$5 + $4 + $4.50 + $5 = $18.50 before tax.

I think you got off light.
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Postby pulsewidth modulation » Mon Aug 27, 2007 11:30 am

You bought meat from the COOP? That was your first mistake. PETA style "humanely" raised cattle sounds nice and friendly and all, but it costs too much. The additional costs associated with this feel good price premium are too much for most people to bear. I tend to look down on COOP members who demand this kind of boutique meat. They are hurting the rest of the members who just want healthy meat.

If you can find a producer who cuts growth hormones out of the mix, uses a strict grass fed diet, and guarantees the cows were let out every once and a while to roam (meat is muscle tissue and it needs to be worked from time to time); you have found a high quality producer if you ask me. The premium for this meat should not surpass $10.00 a lB for a decent cut or $8.00 a lB for an economy cut. Those are the margins.

Also, never forget, a lot of items in conventional warehouse grocery stores are subsidized all the way through the production cycle by agro/industrial taxes. A lot of people perceive these market distortions as "savings," but they are not. They just pay higher taxes in order to get cheaper food. Another words, people who buy food at the COOP are paying true prices.
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Postby dudemeister » Mon Aug 27, 2007 11:43 am

pulsewidth modulation wrote:Another words, people who buy food at the COOP are paying true prices.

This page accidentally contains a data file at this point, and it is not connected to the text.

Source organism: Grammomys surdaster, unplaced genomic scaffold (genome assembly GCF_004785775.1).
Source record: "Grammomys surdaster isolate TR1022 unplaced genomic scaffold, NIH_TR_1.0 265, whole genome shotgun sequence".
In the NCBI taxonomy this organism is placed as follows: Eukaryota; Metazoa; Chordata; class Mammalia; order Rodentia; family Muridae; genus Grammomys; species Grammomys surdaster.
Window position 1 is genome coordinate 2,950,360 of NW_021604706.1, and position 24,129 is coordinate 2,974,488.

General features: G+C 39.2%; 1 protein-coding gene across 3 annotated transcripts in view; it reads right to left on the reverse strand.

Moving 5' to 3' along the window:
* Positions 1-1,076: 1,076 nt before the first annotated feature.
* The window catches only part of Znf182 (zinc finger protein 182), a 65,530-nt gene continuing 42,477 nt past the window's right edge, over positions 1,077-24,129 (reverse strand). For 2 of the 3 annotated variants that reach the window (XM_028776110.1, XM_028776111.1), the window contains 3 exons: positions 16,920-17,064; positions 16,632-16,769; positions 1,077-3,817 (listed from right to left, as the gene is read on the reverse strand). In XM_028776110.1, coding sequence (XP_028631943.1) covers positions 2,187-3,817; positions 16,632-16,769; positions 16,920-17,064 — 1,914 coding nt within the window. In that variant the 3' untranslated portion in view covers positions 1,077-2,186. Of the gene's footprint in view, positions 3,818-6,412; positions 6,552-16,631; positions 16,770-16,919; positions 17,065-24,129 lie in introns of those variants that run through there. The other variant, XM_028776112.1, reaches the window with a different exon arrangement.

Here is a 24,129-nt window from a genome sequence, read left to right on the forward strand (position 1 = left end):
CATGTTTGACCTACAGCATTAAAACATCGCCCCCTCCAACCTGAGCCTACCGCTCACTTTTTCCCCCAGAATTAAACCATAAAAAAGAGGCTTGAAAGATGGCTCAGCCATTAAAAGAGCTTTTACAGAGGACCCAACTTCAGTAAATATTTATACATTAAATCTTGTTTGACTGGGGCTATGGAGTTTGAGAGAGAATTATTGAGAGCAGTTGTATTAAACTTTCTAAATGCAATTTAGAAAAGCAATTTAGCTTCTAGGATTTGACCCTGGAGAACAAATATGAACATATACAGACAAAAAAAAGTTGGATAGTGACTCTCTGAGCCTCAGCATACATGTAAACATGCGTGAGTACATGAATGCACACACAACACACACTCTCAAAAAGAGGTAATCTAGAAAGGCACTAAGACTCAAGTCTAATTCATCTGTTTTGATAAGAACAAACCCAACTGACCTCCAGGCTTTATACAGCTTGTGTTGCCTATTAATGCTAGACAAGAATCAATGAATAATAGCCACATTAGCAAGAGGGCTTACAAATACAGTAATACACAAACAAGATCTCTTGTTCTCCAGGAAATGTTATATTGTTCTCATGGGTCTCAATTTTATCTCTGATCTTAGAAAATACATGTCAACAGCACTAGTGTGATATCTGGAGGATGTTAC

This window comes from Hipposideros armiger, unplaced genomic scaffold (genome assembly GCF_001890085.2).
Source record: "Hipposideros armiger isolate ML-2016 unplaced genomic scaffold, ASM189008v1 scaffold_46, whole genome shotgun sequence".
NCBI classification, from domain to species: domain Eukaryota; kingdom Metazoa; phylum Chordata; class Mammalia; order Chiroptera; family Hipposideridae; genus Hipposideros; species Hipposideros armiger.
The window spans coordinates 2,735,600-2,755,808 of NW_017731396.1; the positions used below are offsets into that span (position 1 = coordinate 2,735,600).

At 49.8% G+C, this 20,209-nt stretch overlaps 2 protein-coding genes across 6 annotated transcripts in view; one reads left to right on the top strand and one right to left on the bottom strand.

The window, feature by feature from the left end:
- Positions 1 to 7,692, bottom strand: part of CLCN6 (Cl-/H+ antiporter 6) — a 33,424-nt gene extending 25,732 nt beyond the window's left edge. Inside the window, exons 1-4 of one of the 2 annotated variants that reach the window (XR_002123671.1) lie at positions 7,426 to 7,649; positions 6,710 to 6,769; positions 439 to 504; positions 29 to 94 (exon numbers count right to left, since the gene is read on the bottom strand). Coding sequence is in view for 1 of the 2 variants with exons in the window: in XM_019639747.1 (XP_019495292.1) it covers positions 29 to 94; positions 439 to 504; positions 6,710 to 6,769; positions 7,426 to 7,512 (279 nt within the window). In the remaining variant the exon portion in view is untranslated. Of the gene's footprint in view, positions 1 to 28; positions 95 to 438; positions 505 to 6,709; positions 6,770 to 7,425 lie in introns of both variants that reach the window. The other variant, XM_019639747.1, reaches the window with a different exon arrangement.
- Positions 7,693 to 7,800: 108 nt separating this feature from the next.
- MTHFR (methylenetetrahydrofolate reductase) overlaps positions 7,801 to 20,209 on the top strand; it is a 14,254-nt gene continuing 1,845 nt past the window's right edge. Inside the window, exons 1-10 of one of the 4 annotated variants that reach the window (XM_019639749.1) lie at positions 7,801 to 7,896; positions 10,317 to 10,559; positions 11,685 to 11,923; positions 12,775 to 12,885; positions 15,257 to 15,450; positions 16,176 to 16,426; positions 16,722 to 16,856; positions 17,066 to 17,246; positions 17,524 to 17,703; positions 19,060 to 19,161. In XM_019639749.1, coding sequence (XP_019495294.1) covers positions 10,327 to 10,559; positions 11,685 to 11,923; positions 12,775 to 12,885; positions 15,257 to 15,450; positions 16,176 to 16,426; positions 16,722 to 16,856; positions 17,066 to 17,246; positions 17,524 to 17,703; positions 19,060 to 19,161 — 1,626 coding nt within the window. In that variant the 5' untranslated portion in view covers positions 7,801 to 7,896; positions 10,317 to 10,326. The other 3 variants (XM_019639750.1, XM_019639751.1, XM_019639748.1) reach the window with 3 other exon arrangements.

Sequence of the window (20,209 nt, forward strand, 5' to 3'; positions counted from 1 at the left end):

Exactly. People bitch about how expensive the coop is but that's relative and comparing the price of the $.99/lb ground beef special (horrors!) at the SuperSaver to organic, free-range ground beef at the coop is comparing apples to oranges.

Don't forget the Coop strives not to provide the cheapest food but high quality, locally sourced, organic food. If not local, it's often fair trade. Also I would think they pay employees a fair salary, etc.

If you don't like that concept, then it's not the store for you.

Of course there is a secret cabal of Coop directors and owners with numbers under 100 that, at the end of the year, divvy up the vast profits. They retain a small, hippy household on the near East isthmus for appearances but actually all own lakefront mansions in "the Bluff." You know that big state building down on the bike path near the Coop? Actually a parking garage for the Coop cabal. Once in a while, when the door opens, you can see their servants polishing Ferraris.
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Postby pulsewidth modulation » Mon Aug 27, 2007 12:15 pm

dudemeister wrote:
pulsewidth modulation wrote:Another words, people who buy food at the COOP are paying true prices.